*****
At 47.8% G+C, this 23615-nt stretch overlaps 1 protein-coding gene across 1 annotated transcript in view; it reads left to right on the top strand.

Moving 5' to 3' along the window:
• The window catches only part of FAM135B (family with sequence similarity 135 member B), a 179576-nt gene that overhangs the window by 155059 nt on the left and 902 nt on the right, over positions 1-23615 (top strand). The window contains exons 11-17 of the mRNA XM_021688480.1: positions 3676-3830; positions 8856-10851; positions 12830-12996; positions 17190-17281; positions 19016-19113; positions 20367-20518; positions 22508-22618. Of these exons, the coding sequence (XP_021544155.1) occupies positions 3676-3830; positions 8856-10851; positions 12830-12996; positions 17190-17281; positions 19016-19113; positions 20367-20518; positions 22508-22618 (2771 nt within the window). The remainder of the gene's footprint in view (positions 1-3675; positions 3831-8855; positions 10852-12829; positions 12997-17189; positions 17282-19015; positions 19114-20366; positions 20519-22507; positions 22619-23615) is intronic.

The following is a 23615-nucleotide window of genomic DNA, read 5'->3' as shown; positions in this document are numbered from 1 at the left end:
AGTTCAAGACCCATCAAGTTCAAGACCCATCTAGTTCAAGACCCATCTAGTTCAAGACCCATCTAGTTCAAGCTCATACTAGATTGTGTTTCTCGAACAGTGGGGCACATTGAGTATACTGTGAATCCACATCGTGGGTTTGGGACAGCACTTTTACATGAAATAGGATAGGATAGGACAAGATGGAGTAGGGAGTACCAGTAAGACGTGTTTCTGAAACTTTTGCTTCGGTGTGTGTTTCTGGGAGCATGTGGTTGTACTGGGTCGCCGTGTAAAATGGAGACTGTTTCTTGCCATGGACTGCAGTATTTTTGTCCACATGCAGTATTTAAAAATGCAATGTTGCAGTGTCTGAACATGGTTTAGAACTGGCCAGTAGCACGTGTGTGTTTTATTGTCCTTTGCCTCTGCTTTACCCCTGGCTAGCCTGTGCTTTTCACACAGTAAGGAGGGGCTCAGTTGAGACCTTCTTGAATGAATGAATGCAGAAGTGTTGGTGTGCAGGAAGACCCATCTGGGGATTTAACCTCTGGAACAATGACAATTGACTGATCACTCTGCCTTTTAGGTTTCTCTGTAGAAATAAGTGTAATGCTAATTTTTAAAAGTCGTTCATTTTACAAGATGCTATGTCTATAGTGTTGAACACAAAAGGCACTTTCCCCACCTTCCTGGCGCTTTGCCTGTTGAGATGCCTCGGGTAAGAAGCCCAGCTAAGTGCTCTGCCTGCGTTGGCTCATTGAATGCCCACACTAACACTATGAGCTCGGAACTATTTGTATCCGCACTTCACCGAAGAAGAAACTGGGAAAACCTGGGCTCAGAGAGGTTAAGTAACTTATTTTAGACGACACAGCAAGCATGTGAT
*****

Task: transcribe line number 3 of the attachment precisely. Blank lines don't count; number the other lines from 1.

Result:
• The window catches only part of FAM135B (family with sequence similarity 135 member B), a 179576-nt gene that overhangs the window by 155059 nt on the left and 902 nt on the right, over positions 1-23615 (top strand). The window contains exons 11-17 of the mRNA XM_021688480.1: positions 3676-3830; positions 8856-10851; positions 12830-12996; positions 17190-17281; positions 19016-19113; positions 20367-20518; positions 22508-22618. Of these exons, the coding sequence (XP_021544155.1) occupies positions 3676-3830; positions 8856-10851; positions 12830-12996; positions 17190-17281; positions 19016-19113; positions 20367-20518; positions 22508-22618 (2771 nt within the window). The remainder of the gene's footprint in view (positions 1-3675; positions 3831-8855; positions 10852-12829; positions 12997-17189; positions 17282-19015; positions 19114-20366; positions 20519-22507; positions 22619-23615) is intronic.